I'm a teacher librarian & recently started a community based blog for getting boys to read - http://GettingBoysToRead.com. Please send me a friend request if you'd like to network, share ideas, and learn more about getting boys to read.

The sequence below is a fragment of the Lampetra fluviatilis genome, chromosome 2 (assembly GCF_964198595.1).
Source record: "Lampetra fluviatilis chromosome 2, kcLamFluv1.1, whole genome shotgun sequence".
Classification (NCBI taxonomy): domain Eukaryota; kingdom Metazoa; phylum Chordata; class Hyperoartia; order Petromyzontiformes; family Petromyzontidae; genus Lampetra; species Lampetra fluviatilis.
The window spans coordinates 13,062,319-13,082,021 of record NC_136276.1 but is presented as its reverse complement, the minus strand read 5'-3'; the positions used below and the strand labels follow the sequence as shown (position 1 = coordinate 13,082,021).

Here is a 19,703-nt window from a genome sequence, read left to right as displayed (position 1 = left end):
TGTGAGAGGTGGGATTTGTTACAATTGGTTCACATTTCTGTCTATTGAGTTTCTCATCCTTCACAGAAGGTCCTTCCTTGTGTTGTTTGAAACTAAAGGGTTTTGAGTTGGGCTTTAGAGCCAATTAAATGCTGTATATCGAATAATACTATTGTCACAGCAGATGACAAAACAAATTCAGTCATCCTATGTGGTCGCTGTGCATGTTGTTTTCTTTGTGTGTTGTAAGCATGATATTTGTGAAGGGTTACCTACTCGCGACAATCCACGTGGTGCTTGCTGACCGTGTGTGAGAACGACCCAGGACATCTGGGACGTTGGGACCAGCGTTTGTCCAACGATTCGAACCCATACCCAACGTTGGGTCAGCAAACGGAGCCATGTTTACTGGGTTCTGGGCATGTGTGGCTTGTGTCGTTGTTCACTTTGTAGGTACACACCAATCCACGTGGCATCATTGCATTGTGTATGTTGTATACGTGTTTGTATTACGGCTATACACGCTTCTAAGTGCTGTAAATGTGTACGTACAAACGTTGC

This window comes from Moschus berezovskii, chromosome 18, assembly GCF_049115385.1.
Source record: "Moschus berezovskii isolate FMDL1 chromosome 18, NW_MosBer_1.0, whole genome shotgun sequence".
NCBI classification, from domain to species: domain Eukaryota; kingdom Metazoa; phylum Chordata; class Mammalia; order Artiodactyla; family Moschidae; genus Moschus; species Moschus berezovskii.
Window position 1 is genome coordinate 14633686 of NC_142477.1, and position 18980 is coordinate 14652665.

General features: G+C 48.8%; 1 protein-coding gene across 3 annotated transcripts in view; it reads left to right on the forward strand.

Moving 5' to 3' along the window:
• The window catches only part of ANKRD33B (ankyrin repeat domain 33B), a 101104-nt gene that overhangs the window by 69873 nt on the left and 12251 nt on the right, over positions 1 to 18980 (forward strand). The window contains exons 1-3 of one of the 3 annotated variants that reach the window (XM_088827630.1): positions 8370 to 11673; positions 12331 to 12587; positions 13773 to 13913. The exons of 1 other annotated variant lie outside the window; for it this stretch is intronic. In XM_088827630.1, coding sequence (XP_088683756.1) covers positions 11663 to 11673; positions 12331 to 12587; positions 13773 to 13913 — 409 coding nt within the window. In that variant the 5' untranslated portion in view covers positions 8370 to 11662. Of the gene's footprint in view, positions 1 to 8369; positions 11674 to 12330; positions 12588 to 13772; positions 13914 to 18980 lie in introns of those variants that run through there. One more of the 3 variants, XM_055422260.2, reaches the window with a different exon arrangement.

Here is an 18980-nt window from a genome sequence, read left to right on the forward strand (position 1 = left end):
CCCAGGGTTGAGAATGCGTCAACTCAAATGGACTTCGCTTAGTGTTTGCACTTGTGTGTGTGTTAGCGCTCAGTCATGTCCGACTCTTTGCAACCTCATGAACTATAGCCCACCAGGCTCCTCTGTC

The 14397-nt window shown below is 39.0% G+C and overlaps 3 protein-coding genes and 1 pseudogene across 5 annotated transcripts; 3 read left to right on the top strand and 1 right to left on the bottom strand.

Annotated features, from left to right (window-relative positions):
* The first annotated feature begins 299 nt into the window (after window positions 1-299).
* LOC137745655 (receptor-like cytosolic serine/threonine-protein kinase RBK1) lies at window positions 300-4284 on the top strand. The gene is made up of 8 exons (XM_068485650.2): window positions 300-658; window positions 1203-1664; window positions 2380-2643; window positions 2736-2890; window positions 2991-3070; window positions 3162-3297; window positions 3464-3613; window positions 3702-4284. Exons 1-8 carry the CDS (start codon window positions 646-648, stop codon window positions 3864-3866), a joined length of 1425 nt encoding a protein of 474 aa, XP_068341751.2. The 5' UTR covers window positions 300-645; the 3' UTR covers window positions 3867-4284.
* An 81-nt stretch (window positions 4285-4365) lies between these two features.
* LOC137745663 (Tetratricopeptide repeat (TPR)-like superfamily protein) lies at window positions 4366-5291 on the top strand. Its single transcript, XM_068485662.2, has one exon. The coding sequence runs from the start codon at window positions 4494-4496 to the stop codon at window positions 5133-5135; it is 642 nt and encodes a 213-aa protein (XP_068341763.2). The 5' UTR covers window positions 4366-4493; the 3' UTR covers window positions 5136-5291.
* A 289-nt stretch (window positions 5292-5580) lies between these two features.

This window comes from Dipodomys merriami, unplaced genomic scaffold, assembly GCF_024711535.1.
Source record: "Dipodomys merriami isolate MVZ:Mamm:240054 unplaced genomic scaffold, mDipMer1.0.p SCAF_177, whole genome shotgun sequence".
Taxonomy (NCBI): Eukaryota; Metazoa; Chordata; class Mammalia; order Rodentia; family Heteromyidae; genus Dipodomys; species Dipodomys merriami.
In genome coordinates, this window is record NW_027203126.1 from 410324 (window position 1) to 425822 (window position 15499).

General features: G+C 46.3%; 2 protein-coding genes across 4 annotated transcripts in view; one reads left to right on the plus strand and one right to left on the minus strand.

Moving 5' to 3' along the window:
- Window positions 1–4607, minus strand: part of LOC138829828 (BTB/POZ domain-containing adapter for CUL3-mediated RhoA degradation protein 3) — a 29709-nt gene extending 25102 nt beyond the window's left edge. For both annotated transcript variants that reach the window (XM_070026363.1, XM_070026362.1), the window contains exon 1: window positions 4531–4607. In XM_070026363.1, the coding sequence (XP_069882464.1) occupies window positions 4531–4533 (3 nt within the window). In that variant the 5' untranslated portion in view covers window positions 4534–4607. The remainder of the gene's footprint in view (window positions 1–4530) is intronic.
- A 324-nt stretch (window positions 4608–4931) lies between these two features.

Thanks for your comments and questions. My thesis about "opinion-driven" technology purchasing and support decisions (versus fact-driven) centers on the issue that the best technology for learning environments is often overlooked due to pressures to make technology choices based on career expectations. Technologists who are lucky enough to keep a job are expected to make technology decisions based on the equipment of what other technologists are buying. This is the same social-driven mentality that has led to our current global economic crisis --- if it is OK to leverage and manipulate my way to the top of the heap of financial global domination, then where do I sign-up? Rather than build consortia via collaboration, and find the best mix of technology to create better learning environments, we have tried to take computer environments designed for corporations that play the "global domination" game, and retrofit into a learning environment. How effective is that "Bill Gates lab" in the library? Have we stopped spyware, adware, malware, spam, from entering into the library? Have libraries been able to solve the "shared electronic media" issues, or have they dissolved their community responsibility to the "peer-to-peer" networks? Have libraries integrated both wired and wireless networks together, or is the wireless network just another "hotspot" for spammers and hackers to take advantage of? The bottom line is that libraries could take technology leadership roles in creating innovative learning environments, but they will need help from technologists who can build a successful career, and who can break free from from the "nobody ever got fired by buying ibm, microsoft, cisco, fill-in-the-next-blank" opinion-based technology decisions. - Kevan